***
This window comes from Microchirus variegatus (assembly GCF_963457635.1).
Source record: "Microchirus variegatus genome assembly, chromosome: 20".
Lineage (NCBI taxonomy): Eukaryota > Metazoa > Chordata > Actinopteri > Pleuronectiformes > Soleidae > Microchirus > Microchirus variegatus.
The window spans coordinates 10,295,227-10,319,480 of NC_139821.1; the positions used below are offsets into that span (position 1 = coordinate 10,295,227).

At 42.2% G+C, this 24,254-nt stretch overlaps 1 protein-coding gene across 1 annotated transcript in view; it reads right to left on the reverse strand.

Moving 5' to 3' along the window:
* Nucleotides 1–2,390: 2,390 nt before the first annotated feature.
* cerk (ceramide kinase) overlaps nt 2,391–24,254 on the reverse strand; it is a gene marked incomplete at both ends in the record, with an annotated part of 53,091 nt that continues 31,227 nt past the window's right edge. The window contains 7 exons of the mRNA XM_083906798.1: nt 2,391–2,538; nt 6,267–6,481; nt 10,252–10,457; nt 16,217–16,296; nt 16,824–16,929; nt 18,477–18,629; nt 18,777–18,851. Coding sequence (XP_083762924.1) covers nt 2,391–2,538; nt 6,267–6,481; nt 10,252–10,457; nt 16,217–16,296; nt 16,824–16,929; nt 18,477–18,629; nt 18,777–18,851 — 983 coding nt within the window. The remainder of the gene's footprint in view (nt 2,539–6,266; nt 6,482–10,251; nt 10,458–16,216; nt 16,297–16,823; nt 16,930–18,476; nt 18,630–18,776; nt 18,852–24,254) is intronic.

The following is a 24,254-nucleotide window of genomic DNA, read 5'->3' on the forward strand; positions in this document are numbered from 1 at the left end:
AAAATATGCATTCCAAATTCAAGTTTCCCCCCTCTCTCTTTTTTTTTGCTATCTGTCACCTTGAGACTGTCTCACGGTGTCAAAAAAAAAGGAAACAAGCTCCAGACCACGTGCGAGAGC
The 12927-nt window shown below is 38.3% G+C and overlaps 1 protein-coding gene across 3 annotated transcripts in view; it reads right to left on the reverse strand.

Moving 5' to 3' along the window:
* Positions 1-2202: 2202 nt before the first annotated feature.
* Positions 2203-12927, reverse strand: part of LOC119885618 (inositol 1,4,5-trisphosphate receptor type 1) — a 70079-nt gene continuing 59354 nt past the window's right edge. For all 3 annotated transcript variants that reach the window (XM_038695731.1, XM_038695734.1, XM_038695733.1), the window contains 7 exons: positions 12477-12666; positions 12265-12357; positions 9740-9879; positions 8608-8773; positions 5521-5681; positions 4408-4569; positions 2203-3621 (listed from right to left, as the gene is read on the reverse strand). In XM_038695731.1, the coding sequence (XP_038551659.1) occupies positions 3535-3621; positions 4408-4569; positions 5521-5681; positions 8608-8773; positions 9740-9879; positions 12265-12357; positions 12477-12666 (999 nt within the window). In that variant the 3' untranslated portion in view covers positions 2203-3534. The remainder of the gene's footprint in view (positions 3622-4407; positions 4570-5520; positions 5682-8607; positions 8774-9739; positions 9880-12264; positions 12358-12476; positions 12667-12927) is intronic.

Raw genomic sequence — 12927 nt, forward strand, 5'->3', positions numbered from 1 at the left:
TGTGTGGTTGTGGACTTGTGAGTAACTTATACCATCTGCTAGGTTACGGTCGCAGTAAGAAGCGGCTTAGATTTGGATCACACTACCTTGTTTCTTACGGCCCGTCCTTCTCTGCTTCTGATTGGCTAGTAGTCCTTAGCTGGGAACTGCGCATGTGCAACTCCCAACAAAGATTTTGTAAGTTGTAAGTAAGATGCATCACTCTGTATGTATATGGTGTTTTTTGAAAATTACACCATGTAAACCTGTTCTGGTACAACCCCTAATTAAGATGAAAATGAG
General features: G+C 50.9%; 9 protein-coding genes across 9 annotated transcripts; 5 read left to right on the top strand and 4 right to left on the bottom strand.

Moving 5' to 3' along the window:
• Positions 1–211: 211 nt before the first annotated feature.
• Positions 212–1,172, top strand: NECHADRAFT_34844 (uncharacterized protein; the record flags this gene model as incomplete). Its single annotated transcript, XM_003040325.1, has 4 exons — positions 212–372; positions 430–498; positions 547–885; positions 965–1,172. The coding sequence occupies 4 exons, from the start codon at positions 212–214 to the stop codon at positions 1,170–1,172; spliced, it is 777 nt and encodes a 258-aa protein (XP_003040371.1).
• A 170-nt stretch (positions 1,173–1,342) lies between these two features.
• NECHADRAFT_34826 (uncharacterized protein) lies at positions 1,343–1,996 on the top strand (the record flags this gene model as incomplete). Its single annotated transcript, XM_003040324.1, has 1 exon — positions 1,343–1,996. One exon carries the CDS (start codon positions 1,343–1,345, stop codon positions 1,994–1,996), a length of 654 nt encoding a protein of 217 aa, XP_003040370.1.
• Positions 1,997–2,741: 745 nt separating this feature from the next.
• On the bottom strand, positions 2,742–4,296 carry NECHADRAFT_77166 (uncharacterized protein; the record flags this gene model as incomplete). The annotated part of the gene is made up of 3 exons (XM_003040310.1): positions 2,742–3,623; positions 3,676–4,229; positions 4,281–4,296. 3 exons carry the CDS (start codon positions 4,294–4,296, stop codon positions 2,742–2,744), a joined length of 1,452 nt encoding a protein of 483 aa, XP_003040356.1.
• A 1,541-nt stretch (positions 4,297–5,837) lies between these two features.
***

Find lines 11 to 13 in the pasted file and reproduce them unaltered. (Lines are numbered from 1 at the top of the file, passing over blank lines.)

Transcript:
The 12927-nt window shown below is 38.3% G+C and overlaps 1 protein-coding gene across 3 annotated transcripts in view; it reads right to left on the reverse strand.

Moving 5' to 3' along the window:
* Positions 1-2202: 2202 nt before the first annotated feature.